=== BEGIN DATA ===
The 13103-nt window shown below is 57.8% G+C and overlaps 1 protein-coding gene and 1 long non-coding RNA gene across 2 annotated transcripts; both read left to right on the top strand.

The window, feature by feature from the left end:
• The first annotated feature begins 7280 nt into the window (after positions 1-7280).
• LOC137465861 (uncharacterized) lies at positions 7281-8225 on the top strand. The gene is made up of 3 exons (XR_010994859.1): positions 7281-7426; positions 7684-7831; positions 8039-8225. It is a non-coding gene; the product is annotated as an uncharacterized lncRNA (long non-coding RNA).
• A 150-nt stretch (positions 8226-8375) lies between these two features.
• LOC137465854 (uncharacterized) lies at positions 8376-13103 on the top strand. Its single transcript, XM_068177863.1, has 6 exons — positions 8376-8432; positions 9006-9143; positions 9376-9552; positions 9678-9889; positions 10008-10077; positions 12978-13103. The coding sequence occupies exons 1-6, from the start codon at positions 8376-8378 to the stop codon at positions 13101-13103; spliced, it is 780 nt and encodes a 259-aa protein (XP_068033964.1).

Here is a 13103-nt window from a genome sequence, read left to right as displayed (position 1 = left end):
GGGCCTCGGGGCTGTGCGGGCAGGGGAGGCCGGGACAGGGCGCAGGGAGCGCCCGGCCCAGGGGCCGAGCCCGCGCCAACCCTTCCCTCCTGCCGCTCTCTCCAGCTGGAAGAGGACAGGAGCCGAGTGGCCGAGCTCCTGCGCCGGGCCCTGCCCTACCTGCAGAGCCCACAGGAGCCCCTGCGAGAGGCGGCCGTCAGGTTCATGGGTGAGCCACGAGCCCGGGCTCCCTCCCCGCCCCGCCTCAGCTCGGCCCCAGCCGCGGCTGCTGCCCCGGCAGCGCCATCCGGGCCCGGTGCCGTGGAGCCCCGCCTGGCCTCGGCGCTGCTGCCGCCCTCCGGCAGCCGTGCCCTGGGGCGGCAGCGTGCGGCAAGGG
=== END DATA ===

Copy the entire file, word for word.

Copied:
The 13103-nt window shown below is 57.8% G+C and overlaps 1 protein-coding gene and 1 long non-coding RNA gene across 2 annotated transcripts; both read left to right on the top strand.

The window, feature by feature from the left end:
• The first annotated feature begins 7280 nt into the window (after positions 1-7280).
• LOC137465861 (uncharacterized) lies at positions 7281-8225 on the top strand. The gene is made up of 3 exons (XR_010994859.1): positions 7281-7426; positions 7684-7831; positions 8039-8225. It is a non-coding gene; the product is annotated as an uncharacterized lncRNA (long non-coding RNA).
• A 150-nt stretch (positions 8226-8375) lies between these two features.
• LOC137465854 (uncharacterized) lies at positions 8376-13103 on the top strand. Its single transcript, XM_068177863.1, has 6 exons — positions 8376-8432; positions 9006-9143; positions 9376-9552; positions 9678-9889; positions 10008-10077; positions 12978-13103. The coding sequence occupies exons 1-6, from the start codon at positions 8376-8378 to the stop codon at positions 13101-13103; spliced, it is 780 nt and encodes a 259-aa protein (XP_068033964.1).

Here is a 13103-nt window from a genome sequence, read left to right as displayed (position 1 = left end):
GGGCCTCGGGGCTGTGCGGGCAGGGGAGGCCGGGACAGGGCGCAGGGAGCGCCCGGCCCAGGGGCCGAGCCCGCGCCAACCCTTCCCTCCTGCCGCTCTCTCCAGCTGGAAGAGGACAGGAGCCGAGTGGCCGAGCTCCTGCGCCGGGCCCTGCCCTACCTGCAGAGCCCACAGGAGCCCCTGCGAGAGGCGGCCGTCAGGTTCATGGGTGAGCCACGAGCCCGGGCTCCCTCCCCGCCCCGCCTCAGCTCGGCCCCAGCCGCGGCTGCTGCCCCGGCAGCGCCATCCGGGCCCGGTGCCGTGGAGCCCCGCCTGGCCTCGGCGCTGCTGCCGCCCTCCGGCAGCCGTGCCCTGGGGCGGCAGCGTGCGGCAAGGG